Diabetic Retinopathy – When Are Women at Greater Risk?
People who have diabetes are at risk for diabetic eye disease, the most common one being diabetic retinopathy.
As the American Optometric Association explains, this condition occurs when “elevated blood sugar damages the delicate blood vessels inside the eye, causing them to leak, bleed, and become blocked.” In some people, the blood vessels may also swell, while in others abnormal new blood vessels can grow on the retina’s surface. The retina is the nerve layer that lines the back of the eye, senses light, and sends signals to the brain for visual recognition.
The consequences of retinopathy can be severe, leading to vision loss or even blindness. In fact, diabetic retinopathy is the leading cause of blindness in American adults, according to the National Eye Institute. Both eyes are usually affected.
Diabetic retinopathy typically doesn’t have symptoms in its early stages. The American Academy of Ophthalmology (AAO) lists the following symptoms, which appear as the condition worsens:
- Increasing number of floaters
- Blurry vision
- Vision that changes sometimes from blurry to clear
- Blank or dark areas in field of vision
- Poor night vision
- Colors appear faded or washed out
- Losing vision
It’s important to keep in mind that diabetes can affect the eyes; this doesn’t always mean you have retinopathy. As the AAO points out, if blood sugar levels change quickly, this can affect the shape of your eye’s lens. This causes blurry vision, which returns to normal once the blood sugar is stable.
Diabetic retinopathy affects men and women about equally. Between 40 and 45 percent of Americans diagnosed with diabetes have some stage of diabetic retinopathy, yet only half are aware of it, the National Eye Institute says.
But pregnant women are at greater risk of developing retinopathy – with a significant distinction. Women with gestational diabetes are not at risk unless they have preexisting diabetes that wasn’t known for a long time, says Dr. Donald Coustan, MD, a member of the American Diabetes Association’s Professional Practice Committee. Retinopathy only happens to people with type 1 or type 2 diabetes, and remains a lifetime risk.
“The risk is greatest for women with long-standing diabetes, which generally means type 1 because of the earlier age of onset,” says the American Diabetes Association (ADA). “Women with poorer diabetes management [before pregnancy]” are also at greater risk. The risk for progression of retinopathy continues for some time after pregnancy – a few months to a year – but the overall lifetime risks are not much different, says the ADA.
Additional factors such as high blood pressure or high cholesterol can also increase the risk. Two new demographics have now been added to the risk groups. Researchers in India and the US discovered this past year that young onset patients with type 2 diabetes have an increased risk of developing retinopathy at an earlier stage and at a greater frequency. Targeting pathways to the specific biomarkers could be a future strategy, one of the lead authors says.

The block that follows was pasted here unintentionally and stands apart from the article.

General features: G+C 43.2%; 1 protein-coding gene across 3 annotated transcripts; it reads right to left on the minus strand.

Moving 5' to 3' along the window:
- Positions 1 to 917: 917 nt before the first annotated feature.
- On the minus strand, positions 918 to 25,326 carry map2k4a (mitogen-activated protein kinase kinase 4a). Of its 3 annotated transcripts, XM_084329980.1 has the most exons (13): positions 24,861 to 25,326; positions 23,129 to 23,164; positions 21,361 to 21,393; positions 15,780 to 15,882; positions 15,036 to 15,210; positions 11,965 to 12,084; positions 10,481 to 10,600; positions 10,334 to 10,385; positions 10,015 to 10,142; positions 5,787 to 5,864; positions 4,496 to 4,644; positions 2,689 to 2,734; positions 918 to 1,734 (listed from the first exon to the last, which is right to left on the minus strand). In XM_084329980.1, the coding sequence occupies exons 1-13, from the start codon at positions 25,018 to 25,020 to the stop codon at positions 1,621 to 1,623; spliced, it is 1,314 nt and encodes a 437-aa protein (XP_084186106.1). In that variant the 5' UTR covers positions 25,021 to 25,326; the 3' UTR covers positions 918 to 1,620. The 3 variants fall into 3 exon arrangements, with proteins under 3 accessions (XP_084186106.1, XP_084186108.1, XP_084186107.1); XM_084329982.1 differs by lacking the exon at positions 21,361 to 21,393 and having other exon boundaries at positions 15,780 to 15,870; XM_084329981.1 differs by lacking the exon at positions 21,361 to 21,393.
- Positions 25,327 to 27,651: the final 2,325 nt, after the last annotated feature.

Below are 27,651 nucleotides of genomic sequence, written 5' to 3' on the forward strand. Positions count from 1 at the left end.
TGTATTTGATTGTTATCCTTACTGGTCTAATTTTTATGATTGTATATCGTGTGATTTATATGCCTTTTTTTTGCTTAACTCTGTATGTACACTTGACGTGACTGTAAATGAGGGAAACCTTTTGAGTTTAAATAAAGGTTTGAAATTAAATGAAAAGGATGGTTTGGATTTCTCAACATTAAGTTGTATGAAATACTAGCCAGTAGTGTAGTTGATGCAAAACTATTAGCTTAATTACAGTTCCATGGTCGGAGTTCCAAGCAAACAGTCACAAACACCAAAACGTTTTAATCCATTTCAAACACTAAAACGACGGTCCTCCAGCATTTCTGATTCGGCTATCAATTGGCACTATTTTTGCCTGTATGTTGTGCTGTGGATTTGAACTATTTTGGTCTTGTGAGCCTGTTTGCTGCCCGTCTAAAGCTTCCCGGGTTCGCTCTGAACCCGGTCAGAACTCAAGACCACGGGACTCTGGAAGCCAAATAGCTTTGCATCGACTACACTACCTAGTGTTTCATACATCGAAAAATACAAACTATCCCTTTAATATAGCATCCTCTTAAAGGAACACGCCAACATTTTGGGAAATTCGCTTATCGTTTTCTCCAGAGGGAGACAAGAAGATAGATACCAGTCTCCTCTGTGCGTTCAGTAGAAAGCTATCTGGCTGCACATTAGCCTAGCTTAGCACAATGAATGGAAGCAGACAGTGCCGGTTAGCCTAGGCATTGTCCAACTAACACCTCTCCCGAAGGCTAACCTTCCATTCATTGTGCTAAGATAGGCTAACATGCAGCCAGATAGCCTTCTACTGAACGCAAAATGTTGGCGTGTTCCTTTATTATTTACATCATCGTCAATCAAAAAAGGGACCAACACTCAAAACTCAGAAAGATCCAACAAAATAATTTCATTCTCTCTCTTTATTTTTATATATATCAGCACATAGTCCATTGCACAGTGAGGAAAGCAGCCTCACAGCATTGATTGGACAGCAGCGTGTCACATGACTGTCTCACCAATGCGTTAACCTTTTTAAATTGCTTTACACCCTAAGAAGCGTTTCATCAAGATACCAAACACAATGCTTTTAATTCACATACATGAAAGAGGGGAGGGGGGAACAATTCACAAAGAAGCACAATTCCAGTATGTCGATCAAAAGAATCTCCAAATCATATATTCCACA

Another group at risk are people who have obstructive sleep apnea and type 2 diabetes. Research led by the University of Birmingham found that these two conditions portend a higher risk of developing retinopathy within an average period of less than four years.
Prevention and Treatment
Vision lost to retinopathy is sometimes irreversible, says the National Eye Institute, but early detection and treatment can reduce the risk of blindness by 95 percent. Hence, the recommendation is to get a comprehensive dilated eye exam at least once a year. Once the condition is diagnosed, these exams will likely become more frequent.
Taking good care of your health will help slow or prevent retinopathy. The National Eye Institute even has an acronym: keep your health on TRACK:
- Take your medication as prescribed
- Reach and maintain a healthy weight
- Add physical activity to your day
- Control your ABCs – A1C, blood pressure, cholesterol
- Kick the smoking habit
Laser treatment is common. Another treatment involves injecting “anti-VEGF” medication or steroids into the eye. A later treatment is a surgery called vitrectomy, in which the vitreous gel and blood from leaking vessels are removed, along with scar tissue.
The most exciting area of research in recent years has been the introduction of medications that are injected into the eye that can limit and to some extent reverse diabetic retinopathy, says the ADA. These medications aren’t used during pregnancy to avoid an effect on the fetus.
Researchers are also looking into ways to detect the condition earlier, like utilizing a technology called adaptive optics (AO) to improve imaging techniques.
Most recently, scientists have identified a new target – adenosine receptor A2a – that seems to reduce the dysfunctional blood vessels. A protein has also been identified (ARF6) that when inhibited, reduces retinopathy.
In the meantime, there’s lots of support through organizations like VisionAware, which has an online community and directory of services. A page is devoted to resources and support for adults with diabetic retinopathy.